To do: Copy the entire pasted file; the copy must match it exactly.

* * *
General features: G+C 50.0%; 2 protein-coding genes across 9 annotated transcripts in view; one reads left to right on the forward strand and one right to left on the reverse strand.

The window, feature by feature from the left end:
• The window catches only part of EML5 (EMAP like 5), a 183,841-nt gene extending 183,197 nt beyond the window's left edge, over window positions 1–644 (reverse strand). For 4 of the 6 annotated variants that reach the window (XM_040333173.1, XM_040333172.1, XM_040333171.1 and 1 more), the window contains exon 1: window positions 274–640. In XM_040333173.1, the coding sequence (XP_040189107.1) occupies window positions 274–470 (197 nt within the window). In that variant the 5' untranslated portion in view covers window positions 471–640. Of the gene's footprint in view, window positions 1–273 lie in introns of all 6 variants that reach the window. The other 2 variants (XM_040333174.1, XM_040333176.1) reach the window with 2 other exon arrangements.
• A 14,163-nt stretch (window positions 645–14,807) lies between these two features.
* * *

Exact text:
General features: G+C 50.0%; 2 protein-coding genes across 9 annotated transcripts in view; one reads left to right on the forward strand and one right to left on the reverse strand.

The window, feature by feature from the left end:
• The window catches only part of EML5 (EMAP like 5), a 183,841-nt gene extending 183,197 nt beyond the window's left edge, over window positions 1–644 (reverse strand). For 4 of the 6 annotated variants that reach the window (XM_040333173.1, XM_040333172.1, XM_040333171.1 and 1 more), the window contains exon 1: window positions 274–640. In XM_040333173.1, the coding sequence (XP_040189107.1) occupies window positions 274–470 (197 nt within the window). In that variant the 5' untranslated portion in view covers window positions 471–640. Of the gene's footprint in view, window positions 1–273 lie in introns of all 6 variants that reach the window. The other 2 variants (XM_040333174.1, XM_040333176.1) reach the window with 2 other exon arrangements.
• A 14,163-nt stretch (window positions 645–14,807) lies between these two features.